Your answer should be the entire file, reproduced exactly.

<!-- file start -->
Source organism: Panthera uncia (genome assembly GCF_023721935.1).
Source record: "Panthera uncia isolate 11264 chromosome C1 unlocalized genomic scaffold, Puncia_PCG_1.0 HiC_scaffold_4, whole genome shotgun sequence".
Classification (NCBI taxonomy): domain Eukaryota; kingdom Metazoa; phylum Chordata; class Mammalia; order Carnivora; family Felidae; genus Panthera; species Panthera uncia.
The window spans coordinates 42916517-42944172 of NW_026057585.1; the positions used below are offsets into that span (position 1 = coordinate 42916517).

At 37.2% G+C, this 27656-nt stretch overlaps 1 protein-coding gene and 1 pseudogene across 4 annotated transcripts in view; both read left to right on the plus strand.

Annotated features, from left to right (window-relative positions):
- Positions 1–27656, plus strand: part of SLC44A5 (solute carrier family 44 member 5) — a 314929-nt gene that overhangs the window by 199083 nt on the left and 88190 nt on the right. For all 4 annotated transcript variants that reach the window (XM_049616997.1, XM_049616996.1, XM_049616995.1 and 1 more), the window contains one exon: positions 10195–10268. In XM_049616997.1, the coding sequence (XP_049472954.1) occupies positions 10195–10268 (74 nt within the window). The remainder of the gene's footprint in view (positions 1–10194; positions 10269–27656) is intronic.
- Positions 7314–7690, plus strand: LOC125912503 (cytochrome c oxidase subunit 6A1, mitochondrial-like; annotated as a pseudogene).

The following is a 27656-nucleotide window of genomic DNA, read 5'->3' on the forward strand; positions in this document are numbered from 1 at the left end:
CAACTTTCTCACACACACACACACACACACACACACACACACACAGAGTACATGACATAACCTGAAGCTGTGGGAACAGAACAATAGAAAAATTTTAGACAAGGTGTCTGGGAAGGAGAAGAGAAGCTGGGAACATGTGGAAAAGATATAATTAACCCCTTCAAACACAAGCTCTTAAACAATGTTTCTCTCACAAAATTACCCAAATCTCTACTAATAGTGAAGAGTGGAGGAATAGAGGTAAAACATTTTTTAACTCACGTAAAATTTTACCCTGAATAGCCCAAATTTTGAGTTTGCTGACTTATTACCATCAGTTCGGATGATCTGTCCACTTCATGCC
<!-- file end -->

Source organism: Panthera uncia (genome assembly GCF_023721935.1).
Source record: "Panthera uncia isolate 11264 chromosome C1 unlocalized genomic scaffold, Puncia_PCG_1.0 HiC_scaffold_4, whole genome shotgun sequence".
Classification (NCBI taxonomy): domain Eukaryota; kingdom Metazoa; phylum Chordata; class Mammalia; order Carnivora; family Felidae; genus Panthera; species Panthera uncia.
The window spans coordinates 42916517-42944172 of NW_026057585.1; the positions used below are offsets into that span (position 1 = coordinate 42916517).

At 37.2% G+C, this 27656-nt stretch overlaps 1 protein-coding gene and 1 pseudogene across 4 annotated transcripts in view; both read left to right on the plus strand.

Annotated features, from left to right (window-relative positions):
- Positions 1–27656, plus strand: part of SLC44A5 (solute carrier family 44 member 5) — a 314929-nt gene that overhangs the window by 199083 nt on the left and 88190 nt on the right. For all 4 annotated transcript variants that reach the window (XM_049616997.1, XM_049616996.1, XM_049616995.1 and 1 more), the window contains one exon: positions 10195–10268. In XM_049616997.1, the coding sequence (XP_049472954.1) occupies positions 10195–10268 (74 nt within the window). The remainder of the gene's footprint in view (positions 1–10194; positions 10269–27656) is intronic.
- Positions 7314–7690, plus strand: LOC125912503 (cytochrome c oxidase subunit 6A1, mitochondrial-like; annotated as a pseudogene).

The following is a 27656-nucleotide window of genomic DNA, read 5'->3' on the forward strand; positions in this document are numbered from 1 at the left end:
CAACTTTCTCACACACACACACACACACACACACACACACACACAGAGTACATGACATAACCTGAAGCTGTGGGAACAGAACAATAGAAAAATTTTAGACAAGGTGTCTGGGAAGGAGAAGAGAAGCTGGGAACATGTGGAAAAGATATAATTAACCCCTTCAAACACAAGCTCTTAAACAATGTTTCTCTCACAAAATTACCCAAATCTCTACTAATAGTGAAGAGTGGAGGAATAGAGGTAAAACATTTTTTAACTCACGTAAAATTTTACCCTGAATAGCCCAAATTTTGAGTTTGCTGACTTATTACCATCAGTTCGGATGATCTGTCCACTTCATGCC